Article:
Once a dormant fad, the time is right for augmented reality and QR codes. These functional technologies helped us to live more remotely in the COVID era, and with usage behaviours now ingrained in our everyday, we expect AR and QR are here to stay.
With the rapid growth in e-commerce, brands have been experimenting with ways of bringing in-store experiences into the virtual world, and we’re beginning to see brands move beyond novelty when using AR/QR, and starting to use it as a value add.
Exciting things are happening with audio. Smart speakers are reaching saturation point, music-first companies are rotating to audio-first and voice-led utility is becoming more ingrained in our everyday.
Brands must ensure that they are shoppable within audio enabled buying platforms, and also that they have distinctive brand codes for this medium. Look out for the resurgence of the jingle!
Brand Safety to Societal Safety.
There is a greater emphasis on brand safety in all its forms. Advertisers and agencies are moving from brand safety to societal safety – looking to not only ensure their advertising does not appear in inappropriate content, but to ensure that it does not fund inappropriate content or publishers.
State of Subscription.
We have seen the explosion and diversification of new paid content services launching in Australia, with entertainment and media becoming more virtual, streamed, personal and – at least for the time being – more centred on the home than anyone could have anticipated.
With the influx, more questions are being raised around existing ad-funded models, with consumer revenue now overtaking advertising revenue, and the sustainability of these subscriptions as financial strain and fatigue kicks in.
One Stop Shops.
As the big technology companies consolidate their power, they are building synergies between their different services, making life easier, quicker and more seamless for consumers – and in turn shortening the traditional consumer purchase funnel. Integrating their services means that these companies are becoming ‘one stop shops’ for all of your needs, rather than a disparate group of apps and sites – which will continue to impact the smaller players with more specific specialties.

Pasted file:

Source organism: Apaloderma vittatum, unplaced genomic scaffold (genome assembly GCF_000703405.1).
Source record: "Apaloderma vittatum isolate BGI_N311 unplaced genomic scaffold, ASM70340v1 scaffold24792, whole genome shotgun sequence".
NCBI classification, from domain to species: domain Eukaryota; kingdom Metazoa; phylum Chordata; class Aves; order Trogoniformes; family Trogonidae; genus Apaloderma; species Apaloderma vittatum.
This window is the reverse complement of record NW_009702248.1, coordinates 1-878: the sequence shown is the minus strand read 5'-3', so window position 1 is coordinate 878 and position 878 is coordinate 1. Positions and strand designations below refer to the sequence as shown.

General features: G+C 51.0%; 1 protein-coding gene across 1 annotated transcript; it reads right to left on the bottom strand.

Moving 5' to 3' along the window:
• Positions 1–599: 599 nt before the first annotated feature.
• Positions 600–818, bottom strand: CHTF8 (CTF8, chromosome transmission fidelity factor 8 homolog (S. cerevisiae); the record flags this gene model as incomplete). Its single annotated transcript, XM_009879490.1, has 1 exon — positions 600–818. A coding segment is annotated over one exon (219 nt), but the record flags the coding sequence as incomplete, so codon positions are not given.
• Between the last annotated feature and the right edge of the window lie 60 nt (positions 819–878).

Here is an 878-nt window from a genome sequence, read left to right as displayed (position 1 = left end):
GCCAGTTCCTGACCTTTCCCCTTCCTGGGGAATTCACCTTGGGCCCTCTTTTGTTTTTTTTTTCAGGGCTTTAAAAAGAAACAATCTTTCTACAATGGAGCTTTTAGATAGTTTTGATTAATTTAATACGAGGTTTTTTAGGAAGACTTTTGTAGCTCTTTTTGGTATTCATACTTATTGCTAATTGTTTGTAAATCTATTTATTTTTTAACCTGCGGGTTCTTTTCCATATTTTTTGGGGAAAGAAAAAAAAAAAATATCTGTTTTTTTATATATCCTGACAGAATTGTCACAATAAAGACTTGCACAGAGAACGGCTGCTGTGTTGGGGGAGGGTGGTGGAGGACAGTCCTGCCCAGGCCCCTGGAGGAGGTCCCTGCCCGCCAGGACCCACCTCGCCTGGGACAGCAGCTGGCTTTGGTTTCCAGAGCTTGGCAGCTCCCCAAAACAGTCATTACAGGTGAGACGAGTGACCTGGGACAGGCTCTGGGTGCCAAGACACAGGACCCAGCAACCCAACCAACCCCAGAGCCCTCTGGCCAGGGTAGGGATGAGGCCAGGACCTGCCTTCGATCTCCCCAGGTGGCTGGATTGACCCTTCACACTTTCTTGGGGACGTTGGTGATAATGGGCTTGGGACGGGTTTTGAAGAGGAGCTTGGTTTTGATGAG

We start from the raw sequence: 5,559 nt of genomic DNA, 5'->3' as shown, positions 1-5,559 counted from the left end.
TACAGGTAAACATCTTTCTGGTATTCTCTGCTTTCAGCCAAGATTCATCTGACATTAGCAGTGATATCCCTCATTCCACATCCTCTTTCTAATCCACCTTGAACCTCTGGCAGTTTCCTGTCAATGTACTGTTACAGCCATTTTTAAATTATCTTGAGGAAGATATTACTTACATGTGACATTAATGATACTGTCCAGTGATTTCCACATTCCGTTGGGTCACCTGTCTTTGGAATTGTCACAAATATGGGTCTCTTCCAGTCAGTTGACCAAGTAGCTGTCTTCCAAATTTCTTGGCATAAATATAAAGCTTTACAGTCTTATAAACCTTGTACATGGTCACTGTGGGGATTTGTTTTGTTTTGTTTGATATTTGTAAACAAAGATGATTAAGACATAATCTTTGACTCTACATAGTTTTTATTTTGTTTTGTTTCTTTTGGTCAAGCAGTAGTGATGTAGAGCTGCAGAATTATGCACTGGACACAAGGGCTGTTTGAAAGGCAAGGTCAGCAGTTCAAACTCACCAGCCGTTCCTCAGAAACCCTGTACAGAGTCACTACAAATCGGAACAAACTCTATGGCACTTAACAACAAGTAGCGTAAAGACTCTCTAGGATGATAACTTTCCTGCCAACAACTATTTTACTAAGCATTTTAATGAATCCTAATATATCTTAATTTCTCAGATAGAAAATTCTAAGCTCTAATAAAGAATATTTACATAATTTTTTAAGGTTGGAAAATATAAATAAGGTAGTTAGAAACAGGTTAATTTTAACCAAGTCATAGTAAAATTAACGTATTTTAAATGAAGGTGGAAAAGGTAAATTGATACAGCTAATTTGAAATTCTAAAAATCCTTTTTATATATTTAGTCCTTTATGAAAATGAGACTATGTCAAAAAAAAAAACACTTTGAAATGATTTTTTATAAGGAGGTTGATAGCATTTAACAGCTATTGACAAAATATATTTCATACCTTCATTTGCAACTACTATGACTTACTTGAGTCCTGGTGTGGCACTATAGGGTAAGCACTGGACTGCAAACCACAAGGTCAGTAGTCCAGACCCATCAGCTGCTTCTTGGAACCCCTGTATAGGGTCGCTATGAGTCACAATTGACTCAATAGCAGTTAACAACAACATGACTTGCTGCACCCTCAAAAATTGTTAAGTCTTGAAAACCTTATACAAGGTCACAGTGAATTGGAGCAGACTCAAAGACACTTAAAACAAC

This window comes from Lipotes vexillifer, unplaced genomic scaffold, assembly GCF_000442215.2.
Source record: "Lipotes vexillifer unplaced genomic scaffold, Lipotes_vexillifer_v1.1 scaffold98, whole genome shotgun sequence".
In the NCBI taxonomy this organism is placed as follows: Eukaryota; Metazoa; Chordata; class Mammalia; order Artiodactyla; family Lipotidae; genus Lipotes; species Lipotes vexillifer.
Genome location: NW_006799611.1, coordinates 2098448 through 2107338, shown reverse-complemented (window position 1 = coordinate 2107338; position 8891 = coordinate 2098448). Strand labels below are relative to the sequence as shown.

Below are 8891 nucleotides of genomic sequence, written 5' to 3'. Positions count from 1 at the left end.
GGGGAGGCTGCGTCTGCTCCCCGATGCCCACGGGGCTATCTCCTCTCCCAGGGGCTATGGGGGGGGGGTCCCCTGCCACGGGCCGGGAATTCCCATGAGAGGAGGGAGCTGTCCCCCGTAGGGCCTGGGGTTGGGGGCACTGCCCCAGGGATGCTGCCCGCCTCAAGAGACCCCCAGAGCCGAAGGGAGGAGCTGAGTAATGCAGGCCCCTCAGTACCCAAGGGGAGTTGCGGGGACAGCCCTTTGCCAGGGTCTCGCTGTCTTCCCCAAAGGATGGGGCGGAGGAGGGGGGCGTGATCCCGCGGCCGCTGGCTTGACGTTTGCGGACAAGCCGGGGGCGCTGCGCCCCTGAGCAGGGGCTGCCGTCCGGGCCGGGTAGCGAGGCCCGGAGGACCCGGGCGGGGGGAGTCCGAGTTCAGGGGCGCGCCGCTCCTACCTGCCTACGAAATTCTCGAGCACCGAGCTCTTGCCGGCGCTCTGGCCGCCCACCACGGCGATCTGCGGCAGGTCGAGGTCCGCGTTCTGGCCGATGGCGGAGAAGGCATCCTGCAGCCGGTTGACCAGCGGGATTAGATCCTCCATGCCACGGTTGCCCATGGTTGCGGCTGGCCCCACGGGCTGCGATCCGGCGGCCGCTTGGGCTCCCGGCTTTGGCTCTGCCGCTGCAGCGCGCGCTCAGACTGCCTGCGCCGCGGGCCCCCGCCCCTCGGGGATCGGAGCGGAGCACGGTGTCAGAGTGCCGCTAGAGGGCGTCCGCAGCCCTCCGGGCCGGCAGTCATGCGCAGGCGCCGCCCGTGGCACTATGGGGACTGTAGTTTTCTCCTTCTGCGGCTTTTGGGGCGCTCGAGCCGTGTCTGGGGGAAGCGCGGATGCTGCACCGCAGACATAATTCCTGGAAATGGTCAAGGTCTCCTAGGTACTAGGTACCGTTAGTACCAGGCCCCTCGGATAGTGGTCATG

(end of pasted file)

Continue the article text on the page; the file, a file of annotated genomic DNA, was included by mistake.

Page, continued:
Virtual in Person (VIP) Access.
As COVID put an abrupt end to in-person events and live entertainment, new spaces and venues were created through virtual experiences. We became privy to artists live-streaming intimate acoustic sets, were welcomed into chefs’ home kitchens, and elite fitness trainers’ backyards.
This presents new opportunities for brands to play a role in providing access to, or enhancing, such content with the added benefit of a level of scale not afforded by physical events.
Danni Wright added, “For the first time in our history of releasing the Carat Trends Report, we have looked at societal trends in addition to the more traditional media led trends.
“This is reflective of Carat’s focus on understanding the ‘consumers’ we are solving for as real people under our new ‘Designing For People’ positioning.
“It’s also reflective of the reality that media exists at the heart of culture today and that understanding this intersection is essential to unleash the power and potential of media.”
The full Carat Trends Report can be found here.
With the Australian Open delayed until February 8, host broadcaster Nine Network has confirmed the times of Tennis on Nine with its coverage of lead-up events in Melbourne and Adelaide.
Twelve countries, featuring the world’s best tennis players, will compete in the second edition of the ATP Cup, to be broadcast live on Nine, 9Gem and 9Now on Tuesday, February 2, from 11.30am AEDT.
The tournament will be hosted by Nine’s Nick McArdle and Erin Molan with the tennis on Nine preceding the Australian Open.
The competition sees the sport’s best players putting their individual rivalries to one side as they compete for their country in the quest to triumph in the ATP Cup.
Top seed Serbia, headlined by world No.1 Novak Djokovic, will lead Group A, which also includes Germany and Canada. At the inaugural tournament last year, Serbia won the ATP Cup in Sydney.
Second seed Spain, runner-up to Serbia in 2020, has drawn Group B, which includes Greece and host country Australia. World No.2 Rafael Nadal again leads the way for his country.
Austria, headed by world No.3 Dominic Thiem, will have to advance through Group C against Italy and France. And in Group D, fourth seed Russia, headlined by reigning Nitto ATP Finals champion Daniil Medvedev, face Argentina and Japan.
Alex de Minaur has once again been named to lead Team Australia. He will be joined by John Millman, John Peers and Luke Saville.
De Minaur last year famously took Nadal to three sets in a thrilling match before Australia bowed out to Spain in the semi-finals.
The Aussies will face Spain in the round-robin stage this time around, along with Greece who have world No.6 Stefanos Tsitsipas leading the way.
This year’s five-day event will be played at Melbourne Park alongside two ATP 250 events, the Great Ocean Road Open and the Murray River Open. Following the group stage, the four group winners will advance to the knockout semi-finals to continue battling for the prestigious title.
The 2021 ATP Cup will feature 12 of the Top 13 players in the ATP Rankings. Each country is represented by four players, with each tie comprising two singles matches and one doubles match.
Serbia: Novak Djokovic, Dusan Lajovic, Filip Krajinovic, Nikola Cacic